The 26th issue is the Vietnamese-American designer’s most intimate project to date, inviting readers to explore the idea of home and understand the internal narratives of the shy designer.
THE PAST IS WHAT BONDS US, THE FUTURE LEADS US
A/rchive Study by Federico Nessi
In the second of a series of A Magazine A/rchive studies, the Paris-based creative director Federico Nessi delves into A Magazine N°1 Curated By Maison Martin Margiela by revisiting the work of Margiela’s close collaborators and creatives through the years.
“Like many curious individuals during confinement, I watched the documentary film Martin Margiela: In His Own Words and, like many of us, was reminded of his sheer brilliance. Having been given the opportunity to dive into the A Magazine Curated By archives, I took this second project as a personal challenge to somewhat deconstruct issue #1, released in 2004 with the Maison Martin Margiela, when Martin himself was still around.
In true Margiela fashion, issue #1 is orchestrated as a reunion of people who had ties to the house at the time: from models to permanent staff, choreographers to filmmakers, everyone was invited to be present, either by showing what they were working on or by simply giving insight into the the nature of their relationship. No doubt the most revelatory part of this exercise back then was its rebellion against Margiela’s shroud of anonymity that extended beyond his own public persona to his blouse blanche-wearing staff. Here, their names and roles were made clear, printed in black and white for all the world to read.
Fast forward to 2020, sixteen years after this issue was published, and I was naturally curious to revisit some of these collaborators. ‘The past is what bonds us – The future leads us’ after all, was the crucial line that opened the magazine. At first I started gathering information and imagery from all the individuals, but quickly noticed there were several designers featured, most of whom at some point had worked in the MMM atelier. Although the path following their time linked to the house is significant, I wanted to preserve their time with the Maison as my fil rouge.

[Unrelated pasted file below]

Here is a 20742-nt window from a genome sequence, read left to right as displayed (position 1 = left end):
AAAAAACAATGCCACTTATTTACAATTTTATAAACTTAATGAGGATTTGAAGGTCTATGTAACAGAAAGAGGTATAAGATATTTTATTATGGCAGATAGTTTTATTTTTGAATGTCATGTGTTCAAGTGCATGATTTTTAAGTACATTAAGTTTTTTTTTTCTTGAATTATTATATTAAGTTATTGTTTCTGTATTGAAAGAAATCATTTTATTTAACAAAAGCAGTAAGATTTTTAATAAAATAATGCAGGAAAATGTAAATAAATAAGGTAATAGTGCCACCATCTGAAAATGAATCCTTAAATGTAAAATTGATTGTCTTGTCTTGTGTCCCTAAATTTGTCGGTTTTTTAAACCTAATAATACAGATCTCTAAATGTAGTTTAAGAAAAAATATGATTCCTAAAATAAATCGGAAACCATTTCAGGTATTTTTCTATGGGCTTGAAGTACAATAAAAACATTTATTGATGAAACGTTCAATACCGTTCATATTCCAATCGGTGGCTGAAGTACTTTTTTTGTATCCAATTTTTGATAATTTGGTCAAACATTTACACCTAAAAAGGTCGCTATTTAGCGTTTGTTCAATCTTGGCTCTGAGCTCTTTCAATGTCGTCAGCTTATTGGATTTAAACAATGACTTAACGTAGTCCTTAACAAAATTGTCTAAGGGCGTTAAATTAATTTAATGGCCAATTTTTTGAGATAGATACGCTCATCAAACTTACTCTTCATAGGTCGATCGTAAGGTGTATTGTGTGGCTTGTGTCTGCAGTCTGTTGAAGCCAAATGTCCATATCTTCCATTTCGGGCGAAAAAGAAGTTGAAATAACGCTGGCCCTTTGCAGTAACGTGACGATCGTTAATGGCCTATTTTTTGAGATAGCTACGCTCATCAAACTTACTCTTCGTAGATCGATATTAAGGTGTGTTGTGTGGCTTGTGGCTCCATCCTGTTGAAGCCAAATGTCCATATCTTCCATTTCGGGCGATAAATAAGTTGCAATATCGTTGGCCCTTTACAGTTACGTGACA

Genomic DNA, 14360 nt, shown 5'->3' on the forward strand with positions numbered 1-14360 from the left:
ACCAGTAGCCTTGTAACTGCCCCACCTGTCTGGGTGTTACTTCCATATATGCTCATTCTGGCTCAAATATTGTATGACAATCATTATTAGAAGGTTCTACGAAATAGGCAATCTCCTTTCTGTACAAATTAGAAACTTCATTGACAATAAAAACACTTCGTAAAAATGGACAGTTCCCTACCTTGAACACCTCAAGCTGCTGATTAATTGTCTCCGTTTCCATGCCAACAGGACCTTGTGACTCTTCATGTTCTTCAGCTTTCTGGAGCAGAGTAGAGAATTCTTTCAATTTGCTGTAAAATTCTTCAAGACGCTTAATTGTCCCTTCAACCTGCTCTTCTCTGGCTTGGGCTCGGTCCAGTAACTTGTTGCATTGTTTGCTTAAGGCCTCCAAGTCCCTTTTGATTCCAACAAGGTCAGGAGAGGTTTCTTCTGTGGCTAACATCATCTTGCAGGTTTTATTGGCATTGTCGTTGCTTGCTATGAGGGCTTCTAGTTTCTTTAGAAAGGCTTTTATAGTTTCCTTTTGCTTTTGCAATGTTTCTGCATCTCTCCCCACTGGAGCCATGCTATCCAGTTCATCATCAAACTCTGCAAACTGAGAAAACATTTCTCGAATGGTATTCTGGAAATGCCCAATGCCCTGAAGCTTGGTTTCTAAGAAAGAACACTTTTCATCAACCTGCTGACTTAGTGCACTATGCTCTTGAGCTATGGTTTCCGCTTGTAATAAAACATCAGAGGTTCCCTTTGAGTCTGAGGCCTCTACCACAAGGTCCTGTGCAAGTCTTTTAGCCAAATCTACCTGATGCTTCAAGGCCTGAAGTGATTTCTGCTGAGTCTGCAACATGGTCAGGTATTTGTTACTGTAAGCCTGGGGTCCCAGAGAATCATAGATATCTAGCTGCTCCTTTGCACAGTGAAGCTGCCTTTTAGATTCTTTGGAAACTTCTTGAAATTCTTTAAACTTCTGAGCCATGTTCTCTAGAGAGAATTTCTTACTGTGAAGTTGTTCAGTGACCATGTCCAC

This is why I directed my attention almost exclusively to photographers and visual artists, whose work you see here. From Tokyo to Antwerp, these artists all capture the post-Dadaist essence of Martin Margiela’s rebellion against the conventions of Paris fashion. There is a rawness, a grit, that speaks to my personal attraction to countercultural movements. Beauty is redefined and previously imposed values are ravaged. Punk, grunge, new standards are set in motion.
Be it past or present, personal work or work linked directly to the house, plucked from the pages of the issue or not, I’ve gathered this selection of visuals that I think harmoniously captures the bond that exists (or existed) between these people – an inclination towards the unconventional. Today scattered between Paris and Antwerp, London, Tokyo, Vienna and further afield, these quiet, avant-garde image makers have each contributed to the revolution brought on by Maison Martin Margiela.”
The Swedish artist’s monographic exhibition at David Zwirner Paris ponders heartbreak and nostalgia whilst blurring the textures of reality.
The American artist muses on the light of the end of the tunnel during this prolific period between his exhibition at David Zwirner and his sculpture for Frieze.